How to parent when you're grieving

BY Clare Campbell-Cooper

12th Mar 2024 Life

4 min read

How to parent when you're grieving
Parenting is hard at the best of times, but navigating grief with your child is especially challenging. Clare Campbell-Cooper shares the lessons she learned after her husband's death
When our son George was born, we knew his father David was, at some stage during George’s childhood, going to die from brain cancer. We found out about my pregnancy a few weeks after we found out about David’s tumour. We calculated that I had conceived the week before David’s first seizure.
We took the decision to tell George about David’s cancer as we didn’t want to hide the truth from him nor face "the conversation" when he was older. I remember being told never to lie to your child, never to hide your tears because they need you to be honest with them. But this meant that George was raised knowing things that no child should need to know. At four, I was standing him in front of David gently telling him that this is what Daddy having a seizure looked like; he learned how to call for help and how to administer David’s rescue medication. At six, he knew about MRIs and brain scans. At seven, we took him to the hospital so he could meet David’s neurologist and see David’s scans. At nine, George went from knowing that David was going to die to understanding what that meant. And that’s when he started to grieve. The first step is often expressed as anger.
"George was raised knowing things that no child should need to know"
After David died, George and I had several conversations about things that happened when David was alive. George had some regrets. A child of twelve shouldn’t have regrets. He had to grow up too quickly. But his predominant memories of David are good and we can only support our children through these conversations and give them the tools that they need to be able to deal with the challenges that losing a parent holds.
There is no easy way, no right nor wrong way, to navigate grief with a child, no roadmap to follow. I wish there was. But here are a few lessons I learned along the way.

How to navigate grief with your child

Trust your gut instinct
You rarely get a test run, a chance to hone your skills, and thank heavens for that. Hindsight is a wonderful thing. Over the past 13 years I have had a myriad of situations that I would have done differently.
"The times I handled situations the best was when I listened to George’s cues and my gut instinct"
But, having spent many a sleepless night churning things through my mind, I have concluded that we make the best decisions we can at the time. No one tries to make a bad decision, and the times I handled situations the best was when I listened to George’s cues and my gut instinct. 
Understand that your emotions are heightened by grief
George went through stages where his resilience was paper-thin and I found myself trying to "toughen him up", thinking that he wouldn’t be able to cope with the challenges that life throws at us. But then he became so resilient that he didn’t flinch at situations that I thought would floor him.
Clare Campbell-Cooper, author of Choosing to Float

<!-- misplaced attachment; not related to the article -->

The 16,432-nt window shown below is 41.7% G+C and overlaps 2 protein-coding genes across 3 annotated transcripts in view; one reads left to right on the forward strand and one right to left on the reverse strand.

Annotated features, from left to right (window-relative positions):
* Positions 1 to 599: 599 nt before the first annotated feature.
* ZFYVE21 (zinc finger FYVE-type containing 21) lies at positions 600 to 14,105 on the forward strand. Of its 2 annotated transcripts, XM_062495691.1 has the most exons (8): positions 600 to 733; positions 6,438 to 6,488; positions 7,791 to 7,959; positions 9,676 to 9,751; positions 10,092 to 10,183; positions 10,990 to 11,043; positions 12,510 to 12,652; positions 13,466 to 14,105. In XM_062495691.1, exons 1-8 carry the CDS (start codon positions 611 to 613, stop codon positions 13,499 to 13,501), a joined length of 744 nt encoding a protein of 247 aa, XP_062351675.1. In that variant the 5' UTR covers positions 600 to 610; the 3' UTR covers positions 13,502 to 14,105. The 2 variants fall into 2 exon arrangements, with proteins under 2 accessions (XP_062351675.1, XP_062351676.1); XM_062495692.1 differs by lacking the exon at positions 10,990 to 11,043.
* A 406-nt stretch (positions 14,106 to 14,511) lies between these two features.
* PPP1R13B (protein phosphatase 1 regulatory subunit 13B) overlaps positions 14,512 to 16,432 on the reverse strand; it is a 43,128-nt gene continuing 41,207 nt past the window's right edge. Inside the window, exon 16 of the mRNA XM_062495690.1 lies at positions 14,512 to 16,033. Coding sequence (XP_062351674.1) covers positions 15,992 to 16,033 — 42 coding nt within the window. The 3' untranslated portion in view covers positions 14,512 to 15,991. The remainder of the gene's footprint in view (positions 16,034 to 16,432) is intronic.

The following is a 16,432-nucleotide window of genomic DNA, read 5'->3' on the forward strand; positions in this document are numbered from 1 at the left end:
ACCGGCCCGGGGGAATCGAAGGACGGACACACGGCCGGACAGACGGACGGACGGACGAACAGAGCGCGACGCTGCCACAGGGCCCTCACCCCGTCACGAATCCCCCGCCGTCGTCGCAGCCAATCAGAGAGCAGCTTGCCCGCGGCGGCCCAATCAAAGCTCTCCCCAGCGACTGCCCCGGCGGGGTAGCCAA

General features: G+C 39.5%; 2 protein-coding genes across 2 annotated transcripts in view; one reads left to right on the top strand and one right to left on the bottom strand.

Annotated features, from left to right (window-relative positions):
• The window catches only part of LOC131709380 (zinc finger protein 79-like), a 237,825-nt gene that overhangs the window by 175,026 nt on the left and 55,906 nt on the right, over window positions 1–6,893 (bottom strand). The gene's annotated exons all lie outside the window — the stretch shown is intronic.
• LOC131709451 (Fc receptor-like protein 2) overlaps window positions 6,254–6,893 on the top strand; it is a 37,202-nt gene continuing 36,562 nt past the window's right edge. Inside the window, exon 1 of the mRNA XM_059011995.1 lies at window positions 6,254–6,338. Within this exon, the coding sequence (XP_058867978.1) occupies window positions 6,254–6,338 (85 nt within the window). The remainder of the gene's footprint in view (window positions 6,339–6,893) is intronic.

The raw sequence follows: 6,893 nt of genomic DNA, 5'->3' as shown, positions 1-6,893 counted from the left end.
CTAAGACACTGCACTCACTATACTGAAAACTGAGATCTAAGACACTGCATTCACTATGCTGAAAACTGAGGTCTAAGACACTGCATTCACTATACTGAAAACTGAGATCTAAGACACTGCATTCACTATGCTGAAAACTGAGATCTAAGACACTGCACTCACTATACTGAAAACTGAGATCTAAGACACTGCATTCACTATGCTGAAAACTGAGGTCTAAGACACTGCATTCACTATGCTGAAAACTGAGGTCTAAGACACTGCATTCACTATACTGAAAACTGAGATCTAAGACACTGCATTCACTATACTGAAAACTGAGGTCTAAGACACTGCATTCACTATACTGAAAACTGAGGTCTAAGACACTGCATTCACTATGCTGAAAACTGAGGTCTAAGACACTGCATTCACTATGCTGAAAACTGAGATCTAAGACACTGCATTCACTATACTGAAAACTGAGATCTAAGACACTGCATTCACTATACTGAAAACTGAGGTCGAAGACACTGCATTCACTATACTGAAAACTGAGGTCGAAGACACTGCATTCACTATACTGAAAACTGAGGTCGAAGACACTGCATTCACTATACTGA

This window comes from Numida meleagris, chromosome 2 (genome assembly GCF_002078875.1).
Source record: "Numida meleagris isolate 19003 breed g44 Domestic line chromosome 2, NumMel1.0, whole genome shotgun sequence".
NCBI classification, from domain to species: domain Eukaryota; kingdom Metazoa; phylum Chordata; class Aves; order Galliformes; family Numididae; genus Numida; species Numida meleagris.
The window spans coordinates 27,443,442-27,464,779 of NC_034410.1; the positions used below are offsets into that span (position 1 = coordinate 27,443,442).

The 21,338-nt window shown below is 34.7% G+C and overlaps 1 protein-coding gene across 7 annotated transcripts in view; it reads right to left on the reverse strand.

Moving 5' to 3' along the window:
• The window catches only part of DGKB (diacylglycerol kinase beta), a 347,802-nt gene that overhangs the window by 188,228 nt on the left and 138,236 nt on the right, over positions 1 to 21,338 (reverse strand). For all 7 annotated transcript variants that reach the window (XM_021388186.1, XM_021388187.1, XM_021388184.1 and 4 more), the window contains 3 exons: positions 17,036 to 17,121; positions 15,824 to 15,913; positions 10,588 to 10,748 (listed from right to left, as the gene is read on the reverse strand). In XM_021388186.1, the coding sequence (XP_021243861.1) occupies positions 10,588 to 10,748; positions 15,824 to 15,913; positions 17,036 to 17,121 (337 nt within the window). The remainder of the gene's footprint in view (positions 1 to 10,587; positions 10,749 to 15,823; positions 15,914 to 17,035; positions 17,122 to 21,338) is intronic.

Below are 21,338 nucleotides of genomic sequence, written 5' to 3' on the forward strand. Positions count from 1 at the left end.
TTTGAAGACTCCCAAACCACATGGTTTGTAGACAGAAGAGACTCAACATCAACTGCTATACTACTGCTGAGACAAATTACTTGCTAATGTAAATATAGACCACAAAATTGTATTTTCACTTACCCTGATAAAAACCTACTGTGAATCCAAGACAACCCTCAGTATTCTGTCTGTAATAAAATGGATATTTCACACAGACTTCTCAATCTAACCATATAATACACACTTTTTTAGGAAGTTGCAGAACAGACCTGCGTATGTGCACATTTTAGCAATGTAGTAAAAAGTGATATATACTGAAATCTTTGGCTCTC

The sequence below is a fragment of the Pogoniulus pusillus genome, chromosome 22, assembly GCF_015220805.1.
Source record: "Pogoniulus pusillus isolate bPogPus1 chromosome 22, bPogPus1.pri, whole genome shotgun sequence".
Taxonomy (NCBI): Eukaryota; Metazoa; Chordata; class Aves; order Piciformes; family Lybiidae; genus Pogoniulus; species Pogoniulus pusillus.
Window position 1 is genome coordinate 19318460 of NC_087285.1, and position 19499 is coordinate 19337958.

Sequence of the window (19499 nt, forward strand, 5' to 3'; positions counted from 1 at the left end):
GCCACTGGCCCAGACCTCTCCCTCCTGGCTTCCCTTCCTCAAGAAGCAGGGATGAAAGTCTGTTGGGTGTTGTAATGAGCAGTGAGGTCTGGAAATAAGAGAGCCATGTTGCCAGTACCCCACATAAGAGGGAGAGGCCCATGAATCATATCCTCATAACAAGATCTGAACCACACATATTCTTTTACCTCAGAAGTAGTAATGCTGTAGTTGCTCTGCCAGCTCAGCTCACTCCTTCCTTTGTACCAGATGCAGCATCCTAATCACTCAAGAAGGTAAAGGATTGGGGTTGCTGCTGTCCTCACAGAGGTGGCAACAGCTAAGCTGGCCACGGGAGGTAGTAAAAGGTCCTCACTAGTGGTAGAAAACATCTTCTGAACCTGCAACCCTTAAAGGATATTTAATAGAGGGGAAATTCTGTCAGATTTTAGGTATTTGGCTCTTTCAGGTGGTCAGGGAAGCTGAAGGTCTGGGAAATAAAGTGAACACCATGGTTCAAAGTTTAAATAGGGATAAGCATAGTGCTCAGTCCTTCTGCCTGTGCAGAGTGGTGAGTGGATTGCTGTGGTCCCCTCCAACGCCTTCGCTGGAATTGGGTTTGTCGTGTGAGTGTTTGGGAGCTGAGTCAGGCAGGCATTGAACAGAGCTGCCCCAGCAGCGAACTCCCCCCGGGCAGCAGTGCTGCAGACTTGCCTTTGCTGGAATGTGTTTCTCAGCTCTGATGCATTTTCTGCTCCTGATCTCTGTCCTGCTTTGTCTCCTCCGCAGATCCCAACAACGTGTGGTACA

Every parent feels their children’s emotions and I found that I felt them more keenly; my urge to protect and nurture him, almost wrap in cotton wool, was so strong. When he was happy I was ecstatic. When he was sad, I was devastated.
For the first 18 months after David’s death the pendulum swing was wild and uncontrolled. What I missed was that George needed continuity, calm consistency of emotions. Peace. He didn’t need the emotional rollercoaster that I was on. I learned that too late and now I am the one with regrets. 
You will experience a myriad of contradictory emotions
I found myself reliving David’s life, starting to have regrets and getting incredibly angry. I also felt guilt, as the emotions associated with grief and loss were at war with the feeling of freedom, release from being a carer and finding love again.
"Negative emotions only become destructive if you engage with them. Let them go"
I have cried those hot, bitter tears that have scalded my cheeks. I am angry at the injustice of such a wonderful, kind man being taken. But I have learned to let the emotions pass. Negative emotions only become destructive if you engage with them. Let them go
Do what feels right to you
No two situations are the same: no child is the same, the circumstances of death are not the same, we are not the same. There is advice to listen to, books to read, processes to follow, but none fit exactly right.  A "one-size-fits-all" approach doesn’t work. Don’t feel pressured to do anything that doesn’t feel right for you or your child. Listen to your instincts.
Put your oxygen mask on first
A few months ago, I was told parenting through grief is like the oxygen mask on an aeroplane. Put yours on first. You can’t help your child, or children, if you are not managing to keep your own head above water. So take time for yourself to process your feelings and to seek the help that you need. Give yourself space to find yourself again. 
My main advice is go gently and be forgiving: with yourselves, your children, with others. Hold yourselves softly and with love. For one day, the sun will shine, your spirits will lift and you will release that you can live again.
Clare Campbell-Cooper’s new book Choosing to Float is out now, priced at £8.99 and available from Amazon.co.uk. Clare will be giving at least 10 per cent of her net royalties to Brain Tumour Research.
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